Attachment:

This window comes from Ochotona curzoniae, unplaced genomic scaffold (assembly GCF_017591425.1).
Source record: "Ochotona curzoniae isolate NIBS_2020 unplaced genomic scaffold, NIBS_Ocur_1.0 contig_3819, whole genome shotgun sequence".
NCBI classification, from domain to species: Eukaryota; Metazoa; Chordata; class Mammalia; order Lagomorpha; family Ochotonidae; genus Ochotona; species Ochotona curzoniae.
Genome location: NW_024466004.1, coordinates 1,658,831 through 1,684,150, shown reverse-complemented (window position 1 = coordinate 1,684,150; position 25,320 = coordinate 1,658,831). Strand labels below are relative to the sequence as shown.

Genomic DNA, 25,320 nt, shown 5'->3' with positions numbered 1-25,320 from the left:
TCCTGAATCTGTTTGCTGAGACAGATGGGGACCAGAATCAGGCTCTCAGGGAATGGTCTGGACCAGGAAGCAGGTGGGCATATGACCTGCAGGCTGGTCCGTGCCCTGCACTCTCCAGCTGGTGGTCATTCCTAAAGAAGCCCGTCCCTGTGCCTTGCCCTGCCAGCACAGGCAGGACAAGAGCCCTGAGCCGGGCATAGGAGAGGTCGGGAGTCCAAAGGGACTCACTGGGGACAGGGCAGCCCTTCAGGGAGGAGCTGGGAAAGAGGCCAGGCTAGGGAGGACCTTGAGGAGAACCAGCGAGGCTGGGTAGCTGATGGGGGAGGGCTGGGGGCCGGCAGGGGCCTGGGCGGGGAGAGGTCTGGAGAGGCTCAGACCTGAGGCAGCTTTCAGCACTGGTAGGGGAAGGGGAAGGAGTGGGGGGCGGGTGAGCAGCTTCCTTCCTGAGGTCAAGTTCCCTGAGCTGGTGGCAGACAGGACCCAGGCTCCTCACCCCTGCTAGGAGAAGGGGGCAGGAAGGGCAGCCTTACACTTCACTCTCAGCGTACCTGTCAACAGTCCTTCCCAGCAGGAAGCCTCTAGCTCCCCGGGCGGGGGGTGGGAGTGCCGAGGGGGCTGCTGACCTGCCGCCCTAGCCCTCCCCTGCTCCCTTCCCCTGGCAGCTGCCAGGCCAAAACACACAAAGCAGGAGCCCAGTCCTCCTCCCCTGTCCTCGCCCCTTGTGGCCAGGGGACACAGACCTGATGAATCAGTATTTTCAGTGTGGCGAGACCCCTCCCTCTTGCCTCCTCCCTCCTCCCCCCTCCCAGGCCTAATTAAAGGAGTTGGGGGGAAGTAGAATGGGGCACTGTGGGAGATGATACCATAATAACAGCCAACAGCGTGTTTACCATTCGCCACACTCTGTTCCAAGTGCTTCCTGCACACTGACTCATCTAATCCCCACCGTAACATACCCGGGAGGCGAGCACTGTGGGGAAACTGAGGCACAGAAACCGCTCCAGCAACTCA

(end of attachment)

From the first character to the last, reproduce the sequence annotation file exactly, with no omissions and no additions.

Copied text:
This window comes from Ochotona curzoniae, unplaced genomic scaffold (assembly GCF_017591425.1).
Source record: "Ochotona curzoniae isolate NIBS_2020 unplaced genomic scaffold, NIBS_Ocur_1.0 contig_3819, whole genome shotgun sequence".
NCBI classification, from domain to species: Eukaryota; Metazoa; Chordata; class Mammalia; order Lagomorpha; family Ochotonidae; genus Ochotona; species Ochotona curzoniae.
Genome location: NW_024466004.1, coordinates 1,658,831 through 1,684,150, shown reverse-complemented (window position 1 = coordinate 1,684,150; position 25,320 = coordinate 1,658,831). Strand labels below are relative to the sequence as shown.

Genomic DNA, 25,320 nt, shown 5'->3' with positions numbered 1-25,320 from the left:
TCCTGAATCTGTTTGCTGAGACAGATGGGGACCAGAATCAGGCTCTCAGGGAATGGTCTGGACCAGGAAGCAGGTGGGCATATGACCTGCAGGCTGGTCCGTGCCCTGCACTCTCCAGCTGGTGGTCATTCCTAAAGAAGCCCGTCCCTGTGCCTTGCCCTGCCAGCACAGGCAGGACAAGAGCCCTGAGCCGGGCATAGGAGAGGTCGGGAGTCCAAAGGGACTCACTGGGGACAGGGCAGCCCTTCAGGGAGGAGCTGGGAAAGAGGCCAGGCTAGGGAGGACCTTGAGGAGAACCAGCGAGGCTGGGTAGCTGATGGGGGAGGGCTGGGGGCCGGCAGGGGCCTGGGCGGGGAGAGGTCTGGAGAGGCTCAGACCTGAGGCAGCTTTCAGCACTGGTAGGGGAAGGGGAAGGAGTGGGGGGCGGGTGAGCAGCTTCCTTCCTGAGGTCAAGTTCCCTGAGCTGGTGGCAGACAGGACCCAGGCTCCTCACCCCTGCTAGGAGAAGGGGGCAGGAAGGGCAGCCTTACACTTCACTCTCAGCGTACCTGTCAACAGTCCTTCCCAGCAGGAAGCCTCTAGCTCCCCGGGCGGGGGGTGGGAGTGCCGAGGGGGCTGCTGACCTGCCGCCCTAGCCCTCCCCTGCTCCCTTCCCCTGGCAGCTGCCAGGCCAAAACACACAAAGCAGGAGCCCAGTCCTCCTCCCCTGTCCTCGCCCCTTGTGGCCAGGGGACACAGACCTGATGAATCAGTATTTTCAGTGTGGCGAGACCCCTCCCTCTTGCCTCCTCCCTCCTCCCCCCTCCCAGGCCTAATTAAAGGAGTTGGGGGGAAGTAGAATGGGGCACTGTGGGAGATGATACCATAATAACAGCCAACAGCGTGTTTACCATTCGCCACACTCTGTTCCAAGTGCTTCCTGCACACTGACTCATCTAATCCCCACCGTAACATACCCGGGAGGCGAGCACTGTGGGGAAACTGAGGCACAGAAACCGCTCCAGCAACTCA